“This drastic, clean-cut deprivation and our complete ignorance of what the future held in store had taken us unawares; we were unable to react against the mute appeal of presences, still so near and already so far, which haunted us daylong.” — Albert Camus, “The Plague”
Albert Camus’ words, written in 1947, could be addressing both the viewers of and the characters in “10 Cloverfield Lane,” that was released on March 11. The director, Dan Trachtenberg, brings the “Cloverfield” franchise down from the large-scale war-zones of the first film to the claustrophobic apocalypse bunker of the second. The close-quarter confusion translates into a larger feeling of hysteria as the movie draws on, forcing both the characters and the audience to ask the question: “What is actually happening?” In many films, this question could betray a general confusion in the filming and writing, but such confusion only adds to the gleefully awkward thrill that pervades “10 Cloverfield Lane.” Trachtenberg masterfully uses unique characters: a cutting Ridley-esque protagonist in Michelle (Mary Elizabeth Winstead), the charming drifter Emmett (John Gallagher Jr.) and a brilliantly terrifying enigma in Howard (John Goodman) to provide a different yet satisfying take on the venerable story of extraterrestrial invasion. “10 Cloverfield Lane” is good, but it is also overwhelmingly white, which is a particular insult as the movie takes place in a state and a nation that both have sordid histories with race relations.
Michelle, fresh from an unexpected car collision, wakes up in a room — reminiscent of the “Saw” (2004-present) franchise’s famed cold, cramped compartments — and so does the viewer. Terrified and alone, she searches for answers for the rest of the movie. Her captor, the lonely Howard, is initially the only answer available. The legendary Goodman toys with the film’s feeling alongside the schizophrenic but no less engaging score by Bear McCreary, hopping from joy to sadness, mirth to madness. Howard is not a pervert, which he somewhat believably proclaims, but nevertheless, he is a bona fide weirdo. He awkwardly informs Michelle of their dire predicament: that in the time between her accident and her awakening, Earth was attacked by something, the nature of which they were unaware. Howard is a menacing overseer, one whose massive size relative to Michelle and proclivity for sudden shouting fills the bunker’s meager space with ease.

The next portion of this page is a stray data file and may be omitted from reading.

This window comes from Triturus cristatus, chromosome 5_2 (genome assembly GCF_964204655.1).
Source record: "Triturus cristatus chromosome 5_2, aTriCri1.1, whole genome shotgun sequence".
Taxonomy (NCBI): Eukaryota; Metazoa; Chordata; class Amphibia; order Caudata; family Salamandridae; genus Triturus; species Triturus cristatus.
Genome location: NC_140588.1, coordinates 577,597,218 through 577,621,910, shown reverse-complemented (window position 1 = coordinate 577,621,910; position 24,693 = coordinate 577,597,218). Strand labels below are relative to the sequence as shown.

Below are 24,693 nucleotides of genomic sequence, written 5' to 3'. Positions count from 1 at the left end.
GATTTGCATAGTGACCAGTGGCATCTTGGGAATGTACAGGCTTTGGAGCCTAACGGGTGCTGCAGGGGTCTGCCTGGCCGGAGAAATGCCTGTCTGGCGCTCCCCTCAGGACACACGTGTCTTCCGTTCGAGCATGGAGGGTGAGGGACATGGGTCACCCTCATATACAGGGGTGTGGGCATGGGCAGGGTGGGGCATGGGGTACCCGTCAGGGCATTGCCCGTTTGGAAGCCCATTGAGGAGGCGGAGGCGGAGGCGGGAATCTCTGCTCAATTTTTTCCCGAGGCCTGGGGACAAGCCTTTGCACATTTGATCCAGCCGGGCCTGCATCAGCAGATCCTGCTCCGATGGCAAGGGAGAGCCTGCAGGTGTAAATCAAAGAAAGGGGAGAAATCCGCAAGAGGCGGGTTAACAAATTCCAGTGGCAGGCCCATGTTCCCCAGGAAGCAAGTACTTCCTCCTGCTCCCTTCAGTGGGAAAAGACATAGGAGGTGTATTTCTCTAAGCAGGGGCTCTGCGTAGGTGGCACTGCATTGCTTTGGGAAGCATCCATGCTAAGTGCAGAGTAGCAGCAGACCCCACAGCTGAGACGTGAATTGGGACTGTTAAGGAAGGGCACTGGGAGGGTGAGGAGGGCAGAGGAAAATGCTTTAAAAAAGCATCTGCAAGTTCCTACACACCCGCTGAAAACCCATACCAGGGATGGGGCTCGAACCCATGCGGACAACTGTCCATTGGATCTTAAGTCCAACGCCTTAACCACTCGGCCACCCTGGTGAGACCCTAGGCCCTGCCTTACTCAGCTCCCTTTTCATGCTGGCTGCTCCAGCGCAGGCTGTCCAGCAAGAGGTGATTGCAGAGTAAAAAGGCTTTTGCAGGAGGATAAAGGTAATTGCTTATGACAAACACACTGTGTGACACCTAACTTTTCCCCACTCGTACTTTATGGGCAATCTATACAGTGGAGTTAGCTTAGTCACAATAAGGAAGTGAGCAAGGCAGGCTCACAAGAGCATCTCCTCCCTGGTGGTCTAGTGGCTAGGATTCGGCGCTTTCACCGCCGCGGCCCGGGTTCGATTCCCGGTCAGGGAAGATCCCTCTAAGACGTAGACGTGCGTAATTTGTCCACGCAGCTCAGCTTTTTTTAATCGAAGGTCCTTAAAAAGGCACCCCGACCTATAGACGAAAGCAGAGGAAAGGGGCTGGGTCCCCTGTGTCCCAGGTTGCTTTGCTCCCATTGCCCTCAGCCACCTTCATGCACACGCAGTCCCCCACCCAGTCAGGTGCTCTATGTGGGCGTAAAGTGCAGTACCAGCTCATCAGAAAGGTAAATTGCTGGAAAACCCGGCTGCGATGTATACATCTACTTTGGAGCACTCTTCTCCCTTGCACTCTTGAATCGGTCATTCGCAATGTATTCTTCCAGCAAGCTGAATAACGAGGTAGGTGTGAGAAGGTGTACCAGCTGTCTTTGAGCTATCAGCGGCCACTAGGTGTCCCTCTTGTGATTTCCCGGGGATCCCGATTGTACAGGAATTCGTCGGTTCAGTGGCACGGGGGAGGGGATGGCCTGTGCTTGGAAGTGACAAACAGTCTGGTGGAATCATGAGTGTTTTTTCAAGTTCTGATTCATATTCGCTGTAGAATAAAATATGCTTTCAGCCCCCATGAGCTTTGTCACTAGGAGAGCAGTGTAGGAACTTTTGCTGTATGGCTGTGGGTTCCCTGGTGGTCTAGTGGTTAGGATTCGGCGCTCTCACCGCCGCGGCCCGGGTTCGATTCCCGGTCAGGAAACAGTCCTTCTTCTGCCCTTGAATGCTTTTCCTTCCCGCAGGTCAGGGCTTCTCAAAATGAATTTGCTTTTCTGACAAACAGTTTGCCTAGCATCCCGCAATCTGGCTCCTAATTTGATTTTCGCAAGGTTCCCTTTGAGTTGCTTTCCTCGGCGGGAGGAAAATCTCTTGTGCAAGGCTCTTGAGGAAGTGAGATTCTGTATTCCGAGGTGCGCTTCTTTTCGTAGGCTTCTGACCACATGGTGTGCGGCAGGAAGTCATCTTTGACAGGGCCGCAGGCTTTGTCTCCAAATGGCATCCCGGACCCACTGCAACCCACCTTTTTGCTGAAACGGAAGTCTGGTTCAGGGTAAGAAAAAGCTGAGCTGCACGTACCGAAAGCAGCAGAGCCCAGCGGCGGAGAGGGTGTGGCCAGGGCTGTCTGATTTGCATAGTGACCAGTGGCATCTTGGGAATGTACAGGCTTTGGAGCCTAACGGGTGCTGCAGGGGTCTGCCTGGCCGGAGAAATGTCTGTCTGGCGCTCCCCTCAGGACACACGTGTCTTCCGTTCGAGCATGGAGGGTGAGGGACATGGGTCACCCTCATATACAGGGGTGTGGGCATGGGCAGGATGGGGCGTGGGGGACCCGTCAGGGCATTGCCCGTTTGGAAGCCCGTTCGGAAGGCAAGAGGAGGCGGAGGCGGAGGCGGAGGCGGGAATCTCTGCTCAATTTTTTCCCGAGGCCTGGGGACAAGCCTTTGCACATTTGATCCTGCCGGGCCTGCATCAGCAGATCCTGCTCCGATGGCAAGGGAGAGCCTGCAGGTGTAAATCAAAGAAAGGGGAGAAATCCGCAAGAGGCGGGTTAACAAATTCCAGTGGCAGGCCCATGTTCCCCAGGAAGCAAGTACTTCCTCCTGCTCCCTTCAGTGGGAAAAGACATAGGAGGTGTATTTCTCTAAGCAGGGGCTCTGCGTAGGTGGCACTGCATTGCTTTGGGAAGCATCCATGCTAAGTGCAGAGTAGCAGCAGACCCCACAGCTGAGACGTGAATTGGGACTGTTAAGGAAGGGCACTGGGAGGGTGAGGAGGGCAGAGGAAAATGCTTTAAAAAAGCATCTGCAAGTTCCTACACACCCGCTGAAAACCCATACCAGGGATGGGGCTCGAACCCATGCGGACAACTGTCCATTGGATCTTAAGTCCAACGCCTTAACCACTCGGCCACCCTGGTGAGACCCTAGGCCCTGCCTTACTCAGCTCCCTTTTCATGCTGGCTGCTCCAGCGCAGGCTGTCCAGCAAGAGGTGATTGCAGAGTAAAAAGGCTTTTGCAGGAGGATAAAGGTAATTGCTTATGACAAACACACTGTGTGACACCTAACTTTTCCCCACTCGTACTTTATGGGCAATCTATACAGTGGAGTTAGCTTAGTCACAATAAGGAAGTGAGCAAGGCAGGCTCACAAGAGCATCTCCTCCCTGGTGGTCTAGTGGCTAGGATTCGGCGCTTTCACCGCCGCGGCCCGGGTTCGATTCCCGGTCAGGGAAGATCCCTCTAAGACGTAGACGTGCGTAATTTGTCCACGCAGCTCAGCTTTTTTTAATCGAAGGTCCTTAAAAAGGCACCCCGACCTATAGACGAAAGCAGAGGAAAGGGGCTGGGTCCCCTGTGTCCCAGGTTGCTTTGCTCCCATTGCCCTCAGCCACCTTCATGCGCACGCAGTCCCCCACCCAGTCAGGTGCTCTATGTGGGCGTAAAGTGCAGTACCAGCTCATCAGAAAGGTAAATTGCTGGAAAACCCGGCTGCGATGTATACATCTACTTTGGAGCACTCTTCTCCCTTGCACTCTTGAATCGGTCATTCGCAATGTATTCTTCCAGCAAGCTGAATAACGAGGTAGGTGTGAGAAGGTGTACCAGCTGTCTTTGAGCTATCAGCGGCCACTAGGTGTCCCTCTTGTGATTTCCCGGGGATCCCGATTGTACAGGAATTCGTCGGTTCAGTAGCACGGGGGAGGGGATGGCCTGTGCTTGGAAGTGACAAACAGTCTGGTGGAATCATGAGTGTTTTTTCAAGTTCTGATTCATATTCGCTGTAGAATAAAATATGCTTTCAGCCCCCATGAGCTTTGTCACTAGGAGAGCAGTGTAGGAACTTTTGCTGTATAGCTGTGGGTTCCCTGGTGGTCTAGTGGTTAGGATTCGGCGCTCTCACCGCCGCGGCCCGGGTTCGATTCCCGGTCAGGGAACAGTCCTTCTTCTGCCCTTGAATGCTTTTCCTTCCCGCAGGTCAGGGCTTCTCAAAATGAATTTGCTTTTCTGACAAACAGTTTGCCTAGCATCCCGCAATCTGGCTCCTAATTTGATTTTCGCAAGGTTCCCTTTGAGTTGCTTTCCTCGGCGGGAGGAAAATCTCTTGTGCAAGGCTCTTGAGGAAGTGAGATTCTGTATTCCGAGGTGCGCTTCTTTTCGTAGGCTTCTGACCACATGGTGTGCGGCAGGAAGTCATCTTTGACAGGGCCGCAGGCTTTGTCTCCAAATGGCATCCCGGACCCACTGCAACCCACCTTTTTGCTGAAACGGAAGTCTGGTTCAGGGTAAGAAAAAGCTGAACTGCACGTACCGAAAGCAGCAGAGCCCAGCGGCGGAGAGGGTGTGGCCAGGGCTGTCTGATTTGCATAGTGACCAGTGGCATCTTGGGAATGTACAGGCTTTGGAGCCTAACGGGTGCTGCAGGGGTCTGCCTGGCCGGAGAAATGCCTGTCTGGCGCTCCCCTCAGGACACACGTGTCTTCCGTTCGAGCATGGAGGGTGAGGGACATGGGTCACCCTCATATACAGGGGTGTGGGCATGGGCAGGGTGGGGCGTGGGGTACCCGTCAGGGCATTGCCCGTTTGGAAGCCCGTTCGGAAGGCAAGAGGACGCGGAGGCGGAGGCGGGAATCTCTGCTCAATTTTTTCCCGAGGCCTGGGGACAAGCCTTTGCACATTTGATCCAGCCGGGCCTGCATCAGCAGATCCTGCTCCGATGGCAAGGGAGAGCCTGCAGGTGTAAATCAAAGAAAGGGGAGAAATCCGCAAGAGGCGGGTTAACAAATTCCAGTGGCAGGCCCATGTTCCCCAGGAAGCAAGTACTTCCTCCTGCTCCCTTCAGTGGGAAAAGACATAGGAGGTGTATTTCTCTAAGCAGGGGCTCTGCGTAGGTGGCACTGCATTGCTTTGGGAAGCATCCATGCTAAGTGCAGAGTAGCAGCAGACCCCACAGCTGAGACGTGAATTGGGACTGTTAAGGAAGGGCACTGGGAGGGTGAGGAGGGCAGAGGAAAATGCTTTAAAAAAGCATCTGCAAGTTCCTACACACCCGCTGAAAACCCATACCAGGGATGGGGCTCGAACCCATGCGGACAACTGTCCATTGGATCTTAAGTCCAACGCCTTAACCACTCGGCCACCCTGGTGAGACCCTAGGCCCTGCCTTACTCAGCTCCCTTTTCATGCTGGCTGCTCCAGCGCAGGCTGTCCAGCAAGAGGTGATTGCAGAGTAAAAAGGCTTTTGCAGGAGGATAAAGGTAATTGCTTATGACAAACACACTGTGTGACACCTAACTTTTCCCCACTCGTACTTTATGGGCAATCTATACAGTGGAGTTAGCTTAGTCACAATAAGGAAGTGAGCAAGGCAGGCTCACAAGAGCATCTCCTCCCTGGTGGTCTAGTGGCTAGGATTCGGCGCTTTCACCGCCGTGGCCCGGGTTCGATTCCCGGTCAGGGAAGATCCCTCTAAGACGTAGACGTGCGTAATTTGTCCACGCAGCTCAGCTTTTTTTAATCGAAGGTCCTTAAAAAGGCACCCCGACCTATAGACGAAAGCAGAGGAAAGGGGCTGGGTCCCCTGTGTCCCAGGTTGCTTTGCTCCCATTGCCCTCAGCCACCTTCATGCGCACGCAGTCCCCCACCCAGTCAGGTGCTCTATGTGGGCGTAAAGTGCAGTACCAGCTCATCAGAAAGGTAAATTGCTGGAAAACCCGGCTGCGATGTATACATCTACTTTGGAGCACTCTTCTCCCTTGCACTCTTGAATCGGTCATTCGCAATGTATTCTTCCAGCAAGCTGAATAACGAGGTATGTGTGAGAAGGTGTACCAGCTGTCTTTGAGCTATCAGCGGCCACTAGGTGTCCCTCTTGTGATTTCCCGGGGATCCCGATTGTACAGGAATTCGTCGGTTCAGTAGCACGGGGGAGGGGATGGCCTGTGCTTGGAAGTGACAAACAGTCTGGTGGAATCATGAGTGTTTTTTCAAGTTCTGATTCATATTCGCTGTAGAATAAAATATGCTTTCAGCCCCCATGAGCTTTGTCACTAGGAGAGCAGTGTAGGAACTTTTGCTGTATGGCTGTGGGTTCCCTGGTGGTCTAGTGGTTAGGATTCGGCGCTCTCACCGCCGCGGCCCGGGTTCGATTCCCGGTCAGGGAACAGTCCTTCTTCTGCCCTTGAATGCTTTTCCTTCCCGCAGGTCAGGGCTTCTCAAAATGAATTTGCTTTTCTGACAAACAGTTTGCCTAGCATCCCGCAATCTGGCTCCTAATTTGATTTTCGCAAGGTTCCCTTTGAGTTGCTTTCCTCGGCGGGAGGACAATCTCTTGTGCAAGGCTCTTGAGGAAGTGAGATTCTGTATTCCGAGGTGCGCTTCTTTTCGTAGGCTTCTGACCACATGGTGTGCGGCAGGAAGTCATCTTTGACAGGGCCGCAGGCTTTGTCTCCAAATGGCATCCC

The third character, Emmett, who broke his arm fighting to get into the bunker after seeing a “flash like out of the Bible,” adds another character and another dimension to the action. Howard, Michelle and Emmett wade through this movie, and Trachtenberg takes them on a journey. Although the end of the movie is both intriguing and satisfying, the process of getting there pushes the characters and the viewer toward an eerily cheerful insanity. The antique jukebox and the shelves of food make this feel like a nuclear bunker, complete with moments of woe and anguish juxtaposed with the thrill and horror of a humanity-ending apocalypse.
The three characters intermingle clunkily and sometimes hilariously, taking a hiatus from the end of the world and a going on a sojourn into the world of family fun. The movie works as a slow-moving exhibition of stunning writing by Josh Campbell, Matt Stuecken and Damien Chazelle, for which Rod Serling could be proud. Indeed, “10 Cloverfield Lane” works more like an elongated episode of “The Twilight Zone” (1959 -1964) than a sequel to a low-budget found footage experiment (the original 2008 film “Cloverfield”), bringing the viewer ever-closer to the immeasurable power of the unknown, clawing at the natural human desire to understand and elucidating the terror of the implausible.
This begs the question: Where are the people of color? Louisiana, where the film is staged, is comprised of 32.5 percent Black Americans as of July 1, 2014. Proportionally and logically, one of the movie’s three main characters could be Black. Nevertheless, when will Hollywood finally realize that Black folk and all people of color exist and can be represented in film, even those that deal in the fictitious? This film, though excellently produced and well acted, is afflicted by the endemic disease that afflicts all of Hollywood: racism. Each film that refuses to acknowledge the existence and complexity of people of color reenacts the grand plunder of both land and life enacted by the colonizers and slaveholders of old on a smaller yet significant scale.